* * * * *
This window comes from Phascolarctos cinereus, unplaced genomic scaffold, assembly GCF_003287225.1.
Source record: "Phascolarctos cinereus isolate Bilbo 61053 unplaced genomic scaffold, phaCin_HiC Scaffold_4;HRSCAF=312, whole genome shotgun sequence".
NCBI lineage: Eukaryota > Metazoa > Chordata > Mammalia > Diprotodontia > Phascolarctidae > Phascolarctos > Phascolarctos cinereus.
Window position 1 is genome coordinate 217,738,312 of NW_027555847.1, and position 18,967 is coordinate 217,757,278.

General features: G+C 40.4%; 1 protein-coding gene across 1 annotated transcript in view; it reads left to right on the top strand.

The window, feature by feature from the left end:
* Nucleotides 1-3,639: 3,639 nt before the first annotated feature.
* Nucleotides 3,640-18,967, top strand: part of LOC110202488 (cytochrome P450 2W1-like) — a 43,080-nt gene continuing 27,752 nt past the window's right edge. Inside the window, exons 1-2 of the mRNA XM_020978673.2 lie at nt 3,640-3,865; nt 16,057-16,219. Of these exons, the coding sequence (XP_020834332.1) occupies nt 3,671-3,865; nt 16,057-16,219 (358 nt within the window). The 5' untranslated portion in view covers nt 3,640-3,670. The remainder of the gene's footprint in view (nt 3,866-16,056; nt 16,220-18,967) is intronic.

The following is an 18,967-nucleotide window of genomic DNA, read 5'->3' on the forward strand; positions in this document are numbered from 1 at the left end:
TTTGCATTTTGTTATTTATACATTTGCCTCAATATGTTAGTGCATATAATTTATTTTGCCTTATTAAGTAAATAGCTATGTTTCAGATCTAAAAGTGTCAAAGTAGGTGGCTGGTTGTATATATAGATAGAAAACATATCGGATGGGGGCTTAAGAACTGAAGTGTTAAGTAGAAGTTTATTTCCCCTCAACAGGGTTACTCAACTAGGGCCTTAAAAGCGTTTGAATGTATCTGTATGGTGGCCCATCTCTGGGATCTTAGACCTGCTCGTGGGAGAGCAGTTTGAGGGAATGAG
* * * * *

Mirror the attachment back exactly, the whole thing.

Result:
This window comes from Phascolarctos cinereus, unplaced genomic scaffold, assembly GCF_003287225.1.
Source record: "Phascolarctos cinereus isolate Bilbo 61053 unplaced genomic scaffold, phaCin_HiC Scaffold_4;HRSCAF=312, whole genome shotgun sequence".
NCBI lineage: Eukaryota > Metazoa > Chordata > Mammalia > Diprotodontia > Phascolarctidae > Phascolarctos > Phascolarctos cinereus.
Window position 1 is genome coordinate 217,738,312 of NW_027555847.1, and position 18,967 is coordinate 217,757,278.

General features: G+C 40.4%; 1 protein-coding gene across 1 annotated transcript in view; it reads left to right on the top strand.

The window, feature by feature from the left end:
* Nucleotides 1-3,639: 3,639 nt before the first annotated feature.
* Nucleotides 3,640-18,967, top strand: part of LOC110202488 (cytochrome P450 2W1-like) — a 43,080-nt gene continuing 27,752 nt past the window's right edge. Inside the window, exons 1-2 of the mRNA XM_020978673.2 lie at nt 3,640-3,865; nt 16,057-16,219. Of these exons, the coding sequence (XP_020834332.1) occupies nt 3,671-3,865; nt 16,057-16,219 (358 nt within the window). The 5' untranslated portion in view covers nt 3,640-3,670. The remainder of the gene's footprint in view (nt 3,866-16,056; nt 16,220-18,967) is intronic.

The following is an 18,967-nucleotide window of genomic DNA, read 5'->3' on the forward strand; positions in this document are numbered from 1 at the left end:
TTTGCATTTTGTTATTTATACATTTGCCTCAATATGTTAGTGCATATAATTTATTTTGCCTTATTAAGTAAATAGCTATGTTTCAGATCTAAAAGTGTCAAAGTAGGTGGCTGGTTGTATATATAGATAGAAAACATATCGGATGGGGGCTTAAGAACTGAAGTGTTAAGTAGAAGTTTATTTCCCCTCAACAGGGTTACTCAACTAGGGCCTTAAAAGCGTTTGAATGTATCTGTATGGTGGCCCATCTCTGGGATCTTAGACCTGCTCGTGGGAGAGCAGTTTGAGGGAATGAG